A recent article published by Forbes Magazine gives a brief outline of “The World’s Richest Hackers” telling the “once was” stories of these technology pioneers. Along with the eight individuals profiled, the article first introduces you to WhatsApp founder Jan Koum briefly discussing how his “net worth suddenly jumped to $6.8 billion last month when his startup was acquired by Facebook.”
We are first illuminated by Koum who, as the article states, started his technology life “as a teenage immigrant from Ukraine” living in Mountain View, California. The article indicates that he would use a “wardialer” – an electronic device that “cycles through phone numbers, dialing them on a modem to find open connections“—to search and “explore faraway networks” all while sitting in his bedroom. Koum was quoted in the article to say, “The Internet was so insecure back then. Servers on the fringes of the Internet with root account and no passwords…The challenging part was finding these systems where you have to learn your way around. There were no manuals.”
The article states that once while on an exploration, Koum “found his way onto the network of the computer graphics giant Silicon Graphics” but never with malicious intent. Koum was again quoted in the article to say,“At some point I connected to the server. And that’s as much as I’m going to say.” Now as this article exhibits, the 38-year-old enjoys his success and his ranking as the “two-hundred-and-second richest person on the planet“, while we are drawn in with curiosity about those other success stories who shared his craving for “the wilder side of the hacker frontier.”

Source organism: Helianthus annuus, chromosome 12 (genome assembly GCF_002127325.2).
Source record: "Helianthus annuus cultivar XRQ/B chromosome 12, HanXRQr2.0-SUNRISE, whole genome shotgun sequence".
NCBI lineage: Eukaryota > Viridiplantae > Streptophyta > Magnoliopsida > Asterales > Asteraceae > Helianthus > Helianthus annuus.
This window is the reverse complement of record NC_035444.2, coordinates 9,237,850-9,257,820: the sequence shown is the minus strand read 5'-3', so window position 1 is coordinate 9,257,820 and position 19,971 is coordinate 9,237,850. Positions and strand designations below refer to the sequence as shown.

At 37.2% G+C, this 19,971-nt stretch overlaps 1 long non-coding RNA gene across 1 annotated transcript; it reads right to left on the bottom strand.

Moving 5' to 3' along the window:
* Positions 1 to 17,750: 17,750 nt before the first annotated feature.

We read on in the article about others including Microsoft founder Bill Gates and co-founder Paul Allen, Apple’s Steve Jobs, and Facebook founder Mark Zuckerberg and see that all had beginnings which took a course similar to Koum’s. This crowd joined the hacking ranks early in life by gaining “unauthorized access to an administrator account” at a major computing corporation, spending time sifting through dumpsters for “printouts of source code“, and “breaking into the network” of a organization that one of these individuals “hoped would hire him to show the company its security vulnerabilities“, according to Forbes.
Hanni Fakhoury, an attorney with the Electronic Frontier Foundation was quoted in the article to say, “Zuckerberg, Steve Jobs, Bill Gates, Wozniak, Paul Allen, all have told stories or written in autobiographies about how when were younger they engaged in legally questionable activities, and how they used those mostly harmless experiences to create the biggest tech companies in the world.” As we read deeper into this article and the profiles of the eight individuals featured, we will discover an interesting history of technology – its past, present and possible future – and the risk, success and ideas that motivate others to follow their paths.